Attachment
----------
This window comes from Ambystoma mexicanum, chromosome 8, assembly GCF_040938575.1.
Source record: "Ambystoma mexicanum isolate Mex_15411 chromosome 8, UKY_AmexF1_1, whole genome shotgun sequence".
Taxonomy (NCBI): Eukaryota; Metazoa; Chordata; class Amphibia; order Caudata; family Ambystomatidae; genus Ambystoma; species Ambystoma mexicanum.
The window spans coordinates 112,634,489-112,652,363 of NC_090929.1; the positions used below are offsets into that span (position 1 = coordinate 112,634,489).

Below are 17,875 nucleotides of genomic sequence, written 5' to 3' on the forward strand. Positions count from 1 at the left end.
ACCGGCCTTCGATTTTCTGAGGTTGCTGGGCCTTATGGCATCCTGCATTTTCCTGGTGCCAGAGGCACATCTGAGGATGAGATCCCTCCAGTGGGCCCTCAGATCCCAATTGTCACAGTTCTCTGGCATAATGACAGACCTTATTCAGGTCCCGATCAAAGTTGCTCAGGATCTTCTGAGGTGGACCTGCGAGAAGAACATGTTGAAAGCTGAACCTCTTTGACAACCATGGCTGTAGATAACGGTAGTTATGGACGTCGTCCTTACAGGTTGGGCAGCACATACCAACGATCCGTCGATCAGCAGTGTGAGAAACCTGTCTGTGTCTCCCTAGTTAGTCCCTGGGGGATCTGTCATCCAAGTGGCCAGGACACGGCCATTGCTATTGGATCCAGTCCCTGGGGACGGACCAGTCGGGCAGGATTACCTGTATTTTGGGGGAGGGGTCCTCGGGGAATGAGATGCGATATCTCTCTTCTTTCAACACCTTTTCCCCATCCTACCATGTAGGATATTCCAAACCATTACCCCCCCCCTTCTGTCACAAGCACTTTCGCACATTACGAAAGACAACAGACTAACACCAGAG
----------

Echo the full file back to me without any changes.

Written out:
This window comes from Ambystoma mexicanum, chromosome 8, assembly GCF_040938575.1.
Source record: "Ambystoma mexicanum isolate Mex_15411 chromosome 8, UKY_AmexF1_1, whole genome shotgun sequence".
Taxonomy (NCBI): Eukaryota; Metazoa; Chordata; class Amphibia; order Caudata; family Ambystomatidae; genus Ambystoma; species Ambystoma mexicanum.
The window spans coordinates 112,634,489-112,652,363 of NC_090929.1; the positions used below are offsets into that span (position 1 = coordinate 112,634,489).

Below are 17,875 nucleotides of genomic sequence, written 5' to 3' on the forward strand. Positions count from 1 at the left end.
ACCGGCCTTCGATTTTCTGAGGTTGCTGGGCCTTATGGCATCCTGCATTTTCCTGGTGCCAGAGGCACATCTGAGGATGAGATCCCTCCAGTGGGCCCTCAGATCCCAATTGTCACAGTTCTCTGGCATAATGACAGACCTTATTCAGGTCCCGATCAAAGTTGCTCAGGATCTTCTGAGGTGGACCTGCGAGAAGAACATGTTGAAAGCTGAACCTCTTTGACAACCATGGCTGTAGATAACGGTAGTTATGGACGTCGTCCTTACAGGTTGGGCAGCACATACCAACGATCCGTCGATCAGCAGTGTGAGAAACCTGTCTGTGTCTCCCTAGTTAGTCCCTGGGGGATCTGTCATCCAAGTGGCCAGGACACGGCCATTGCTATTGGATCCAGTCCCTGGGGACGGACCAGTCGGGCAGGATTACCTGTATTTTGGGGGAGGGGTCCTCGGGGAATGAGATGCGATATCTCTCTTCTTTCAACACCTTTTCCCCATCCTACCATGTAGGATATTCCAAACCATTACCCCCCCCCTTCTGTCACAAGCACTTTCGCACATTACGAAAGACAACAGACTAACACCAGAG